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How death of hippos lead to celebrations around Lake Victoria

The death of a hippo in any part of Lake Victoria usually brings joy to the entire community which is more used to eating fish.

When a dead hippo is spotted somewhere, residents will arm themselves with machetes and other weapons ready to devour the aquatic beast before cooking and eating its meat.

To the government, this is a disadvantage as it leads to revenue loss.

Local and foreign tourists normally visit the lake to watch the animals and their absence from the lake means hotels cannot generate income.

Kenya Wildlife Service (KWS) has therefore invested to protect the animal.

But from time to time, disasters do happen especially around islands in Homa Bay County when the animal dies.

Causes of death vary.

Sometimes hippos fight to death when the dominant ones battle to control their territories.

Sometimes some are killed by fisher folks when they invade human settlements.

Others die when they get trapped in objects put in the lake by fishermen or water transport operators.

But one common thing about hippo death is that it brings people together.

In Mfangano Island, some residents were privileged to eat wild meat on April 14, 2023, when one of the animals died.

Some claimed it encroached on private land and ate crops.

The owner of the land then decided to mobilize some men to kill it.

But since it was big, other community members had to be called to share the meat.

It also happened at a time when most families are struggling to put food on the table and the free meal was something they could not miss.

Kenya Wildlife Service (KWS) rangers also went to the scene to witness how the animal is being slaughtered since they are the ones protecting it when it is in water.

Ms Phanice Wankio, a resident of Mfangano Island said in the past, residents would scramble for meat.

“It was survival of the fittest. Whoever is fast and tough would get the meat. The slow ones walked home with nothing,” she said.

If one is not careful, a mistake can lead to someone losing his or her hand as men scramble for meat.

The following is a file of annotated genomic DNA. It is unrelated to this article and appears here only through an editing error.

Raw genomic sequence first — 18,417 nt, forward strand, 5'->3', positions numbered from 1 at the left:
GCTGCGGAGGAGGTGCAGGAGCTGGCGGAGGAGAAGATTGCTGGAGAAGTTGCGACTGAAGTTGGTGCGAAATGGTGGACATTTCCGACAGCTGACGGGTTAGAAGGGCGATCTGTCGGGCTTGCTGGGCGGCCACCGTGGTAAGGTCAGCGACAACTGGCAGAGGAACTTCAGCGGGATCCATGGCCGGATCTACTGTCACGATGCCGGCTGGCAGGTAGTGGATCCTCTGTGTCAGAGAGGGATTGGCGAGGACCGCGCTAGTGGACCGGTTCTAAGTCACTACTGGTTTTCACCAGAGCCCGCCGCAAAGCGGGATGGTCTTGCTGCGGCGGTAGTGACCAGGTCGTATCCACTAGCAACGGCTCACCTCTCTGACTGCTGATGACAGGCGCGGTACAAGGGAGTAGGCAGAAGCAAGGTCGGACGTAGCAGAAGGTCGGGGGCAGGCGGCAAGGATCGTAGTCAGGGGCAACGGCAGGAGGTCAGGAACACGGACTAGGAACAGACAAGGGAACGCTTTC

Things were a bit different on D-Day.

Ms Wankio said KWS officials ensured that meat distribution was done in an orderly manner.

Residents were told to line up and get a share of the wild delicacy.

While on the line, some men would cut the meat and distribute it fairly and equally.

Ms Wankio said the hippo meat tastes like ordinary meat.

“The animal eats grass just like a cow. There is no difference in how the meat tests,” she said.

“The only thing that makes it unique is the curiosity that people have of eating a wild animal,” she said.

Cases of humans encountering hippos have been on the rise in parts of Lake Victoria.

KWS attributed some attacks and past encounters to climate change.

According to KWS Warden Ziporah Mideza, farmers have invaded grazing land for hippos as pastures for their livestock dried up and shrank.

She accused farmers of moving to areas that were previously used by hippos only.

In the lake, hippos also get resistance when fishermen use rogue fishing methods that drive out the animals.

“Interference between the land and the lake makes the animals vulnerable. Most of them will, therefore, attack to protect themselves,” the KWS warden said.

Nevertheless, the agency has intensified civic education along the beaches in the lake to eradicate human-wildlife conflict, especially during the rainy season, when more attacks are likely to be reported.

Ms Mideza said her officers have held talks with fisher folks to educate them on ways they can keep themselves safe from an animal attacks.

“We have held public barazas and radio talk shows to tell fishermen that hippos are a national resource. We will continue sensitizing them to minimise conflict,” she said.

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